by John Austen
They met playing soccerand then they started talking scholarship.
Marketing students Frank Pons and Mehdi Mourali of the varsity Stingers
will travel to Washington, D.C. in August to present a paper to the annual
conference of the American Marketing Association.
Why Do We Consume Sporting Events? Scale Development and Buying
Implications deals with sports fans and what makes them tick.
People go to watch sports for different reasons, said Pons,
who is 30, and working on his PhD. We set out to discover peoples
orientation towards a sporting event and the subsequent buying behaviour
of sports-related products.
The research for the paper is based on a survey Pons did for his Masters
degree. More than 200 people in the Quebec City area were interviewed.
An individuals orientation is composed of an affective component,
a cognitive component and a social component, said Mourali, 25,
who is finishing his Masters. These dimensions constitute
the different modalities that a sporting spectacle can offer.
Four fan groups
Pons and Mourali identify four different groups of fans. The Super Fan
cluster includes individuals with high scores on each dimension of the
sporting events orientation. These people know their stuff and display
behaviours that are in line with this strong orientation.
The second group includes individuals who are moderately sports-oriented
in general, but who present a strong orientation for the social aspects
of sports. The Social Fan is characterized by a medium to high level of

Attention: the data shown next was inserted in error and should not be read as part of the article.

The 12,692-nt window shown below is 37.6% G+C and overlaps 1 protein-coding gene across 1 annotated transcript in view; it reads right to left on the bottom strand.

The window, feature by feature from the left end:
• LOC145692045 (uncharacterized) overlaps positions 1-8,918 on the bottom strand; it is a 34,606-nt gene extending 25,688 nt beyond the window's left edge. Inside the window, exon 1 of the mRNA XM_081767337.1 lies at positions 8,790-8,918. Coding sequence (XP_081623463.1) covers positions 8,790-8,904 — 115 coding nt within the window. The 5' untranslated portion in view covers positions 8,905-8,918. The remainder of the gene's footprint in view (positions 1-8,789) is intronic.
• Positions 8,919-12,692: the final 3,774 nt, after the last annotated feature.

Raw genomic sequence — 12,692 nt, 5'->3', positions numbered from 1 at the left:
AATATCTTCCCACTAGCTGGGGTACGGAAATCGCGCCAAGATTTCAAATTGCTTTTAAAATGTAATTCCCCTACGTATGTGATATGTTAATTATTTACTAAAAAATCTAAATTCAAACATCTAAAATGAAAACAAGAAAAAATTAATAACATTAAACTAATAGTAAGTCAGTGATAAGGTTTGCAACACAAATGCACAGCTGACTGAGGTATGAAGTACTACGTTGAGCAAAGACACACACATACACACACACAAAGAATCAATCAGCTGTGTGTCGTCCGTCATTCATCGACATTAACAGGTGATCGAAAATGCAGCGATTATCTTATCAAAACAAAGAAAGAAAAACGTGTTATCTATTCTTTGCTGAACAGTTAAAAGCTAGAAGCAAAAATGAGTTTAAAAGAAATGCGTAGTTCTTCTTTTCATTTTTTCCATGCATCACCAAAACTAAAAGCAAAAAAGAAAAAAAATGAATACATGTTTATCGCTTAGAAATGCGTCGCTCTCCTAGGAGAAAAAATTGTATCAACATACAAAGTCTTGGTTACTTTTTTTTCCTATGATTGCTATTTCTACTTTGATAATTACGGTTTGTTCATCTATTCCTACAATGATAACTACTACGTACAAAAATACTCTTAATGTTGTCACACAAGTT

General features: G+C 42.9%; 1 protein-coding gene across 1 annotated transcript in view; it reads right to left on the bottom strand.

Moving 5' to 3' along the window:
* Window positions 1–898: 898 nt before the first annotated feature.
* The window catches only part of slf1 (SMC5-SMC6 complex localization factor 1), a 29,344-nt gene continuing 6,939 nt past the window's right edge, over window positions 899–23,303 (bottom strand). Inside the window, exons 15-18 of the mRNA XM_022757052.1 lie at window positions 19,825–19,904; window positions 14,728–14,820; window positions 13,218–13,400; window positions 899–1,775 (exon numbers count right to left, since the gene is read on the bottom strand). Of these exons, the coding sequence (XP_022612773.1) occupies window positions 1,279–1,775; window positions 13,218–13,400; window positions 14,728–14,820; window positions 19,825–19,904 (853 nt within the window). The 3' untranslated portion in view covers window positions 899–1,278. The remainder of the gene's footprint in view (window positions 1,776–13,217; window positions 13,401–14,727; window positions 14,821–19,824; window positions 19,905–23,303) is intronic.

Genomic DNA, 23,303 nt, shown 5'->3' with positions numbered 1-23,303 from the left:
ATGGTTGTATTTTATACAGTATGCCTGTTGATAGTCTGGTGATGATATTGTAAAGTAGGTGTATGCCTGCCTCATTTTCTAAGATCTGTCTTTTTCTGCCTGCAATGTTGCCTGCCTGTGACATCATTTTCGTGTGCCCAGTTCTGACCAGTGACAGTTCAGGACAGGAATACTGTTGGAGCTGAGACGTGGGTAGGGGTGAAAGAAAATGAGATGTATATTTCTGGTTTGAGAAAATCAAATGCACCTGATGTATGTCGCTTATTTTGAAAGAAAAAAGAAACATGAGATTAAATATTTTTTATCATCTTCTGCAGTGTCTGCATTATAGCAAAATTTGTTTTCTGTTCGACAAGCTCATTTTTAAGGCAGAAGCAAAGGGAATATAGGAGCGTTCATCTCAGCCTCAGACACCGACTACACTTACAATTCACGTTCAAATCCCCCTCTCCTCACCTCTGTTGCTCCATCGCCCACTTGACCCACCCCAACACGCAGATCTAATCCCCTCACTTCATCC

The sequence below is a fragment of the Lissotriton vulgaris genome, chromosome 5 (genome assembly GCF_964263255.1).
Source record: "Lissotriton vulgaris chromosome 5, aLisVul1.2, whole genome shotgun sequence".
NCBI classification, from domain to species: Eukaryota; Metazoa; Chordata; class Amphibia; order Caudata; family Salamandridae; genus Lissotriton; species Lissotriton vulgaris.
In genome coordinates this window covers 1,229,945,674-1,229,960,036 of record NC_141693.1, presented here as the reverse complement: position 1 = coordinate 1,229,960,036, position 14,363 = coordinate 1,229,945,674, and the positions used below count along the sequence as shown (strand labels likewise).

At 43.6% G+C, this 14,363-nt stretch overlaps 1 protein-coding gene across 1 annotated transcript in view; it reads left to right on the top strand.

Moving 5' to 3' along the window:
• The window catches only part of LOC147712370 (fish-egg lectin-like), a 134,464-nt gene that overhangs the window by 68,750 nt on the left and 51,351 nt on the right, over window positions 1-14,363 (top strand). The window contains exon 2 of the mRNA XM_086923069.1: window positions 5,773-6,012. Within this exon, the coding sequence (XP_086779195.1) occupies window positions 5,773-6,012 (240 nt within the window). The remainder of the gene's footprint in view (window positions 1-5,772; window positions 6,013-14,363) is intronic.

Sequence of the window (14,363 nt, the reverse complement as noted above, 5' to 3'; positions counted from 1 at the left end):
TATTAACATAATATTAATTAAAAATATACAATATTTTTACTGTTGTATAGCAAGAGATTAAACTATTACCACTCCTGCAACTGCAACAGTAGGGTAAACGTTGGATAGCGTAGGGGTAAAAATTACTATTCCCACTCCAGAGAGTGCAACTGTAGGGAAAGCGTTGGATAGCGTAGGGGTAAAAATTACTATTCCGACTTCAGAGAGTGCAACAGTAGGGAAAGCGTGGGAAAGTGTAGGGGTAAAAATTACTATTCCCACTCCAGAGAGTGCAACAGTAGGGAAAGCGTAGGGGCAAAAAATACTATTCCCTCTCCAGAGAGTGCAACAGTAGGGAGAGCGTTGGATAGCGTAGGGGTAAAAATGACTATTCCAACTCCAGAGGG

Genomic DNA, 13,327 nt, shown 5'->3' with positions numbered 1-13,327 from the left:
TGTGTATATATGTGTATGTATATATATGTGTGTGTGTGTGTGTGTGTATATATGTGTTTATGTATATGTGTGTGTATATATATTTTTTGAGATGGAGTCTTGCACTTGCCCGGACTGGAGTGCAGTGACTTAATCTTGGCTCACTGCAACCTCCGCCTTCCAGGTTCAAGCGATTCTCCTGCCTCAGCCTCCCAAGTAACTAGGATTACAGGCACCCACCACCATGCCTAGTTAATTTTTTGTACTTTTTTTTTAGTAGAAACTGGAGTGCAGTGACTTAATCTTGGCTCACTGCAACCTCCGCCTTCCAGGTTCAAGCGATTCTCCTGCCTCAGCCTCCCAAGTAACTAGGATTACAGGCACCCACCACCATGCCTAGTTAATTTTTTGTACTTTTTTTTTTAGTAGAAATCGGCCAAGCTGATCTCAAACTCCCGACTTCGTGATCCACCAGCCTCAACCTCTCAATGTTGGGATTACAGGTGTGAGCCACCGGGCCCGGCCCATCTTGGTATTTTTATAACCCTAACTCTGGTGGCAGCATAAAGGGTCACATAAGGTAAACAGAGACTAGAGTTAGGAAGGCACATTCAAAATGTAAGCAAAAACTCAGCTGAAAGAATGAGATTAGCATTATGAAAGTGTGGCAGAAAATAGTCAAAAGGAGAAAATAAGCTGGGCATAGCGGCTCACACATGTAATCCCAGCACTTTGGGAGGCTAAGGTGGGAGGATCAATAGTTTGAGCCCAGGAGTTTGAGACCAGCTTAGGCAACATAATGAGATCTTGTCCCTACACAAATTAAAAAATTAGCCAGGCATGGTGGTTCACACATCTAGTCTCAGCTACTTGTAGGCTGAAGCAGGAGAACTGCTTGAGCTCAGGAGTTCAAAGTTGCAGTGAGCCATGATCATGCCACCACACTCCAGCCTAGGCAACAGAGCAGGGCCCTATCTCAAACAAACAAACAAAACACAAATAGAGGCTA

memorabilia purchase (to show belonging), average levels of TV or attendance
at live events, and an average level of spending on sporting events.
The third model, the Experimental Fan, describes consumers who have a
moderate general sports orientation, but who present a high sensation-seeking
The Fan by Default presents the lowest general orientation towards sporting
events, but still presents some levels of purchase, attendance and interest.
Even if you dont like sports, you still know who Tiger Woods
or Mario Lemieux are, Pons said.
At a certain point, sports goes beyond the boundaries. People follow
these people or events for different reasons.
Pons and Mourali credit Concordia Marketing Professor Michel Laroche,
as well as soccer coach Vladimir Pavlicik, for much of their success at
Dr. Laroche is one of the best marketing teachers around,
said Pons. We owe a lot to him.
Pavlicik, who is also the Assistant Director of Recreation and Athletics,
says his players excel both on and off the soccer field.
It doesnt surprise me that these two have written a paper
worthy of being presented at such a prestigious conference, said
Pons, a third-year defender with the Stingers, had the highest marks of
any student athlete last year. Mourali, a native of Tunisia, has played
midfield for the Stingers for the past two years. Both players have played
on Quebec University All-Star teams.
To do a paper like this, you have to have more than a passing interest
in sports, said Mourali. We thought this paper was interesting,
and I guess the American Marketing Association agreed. This trip is very
important for us.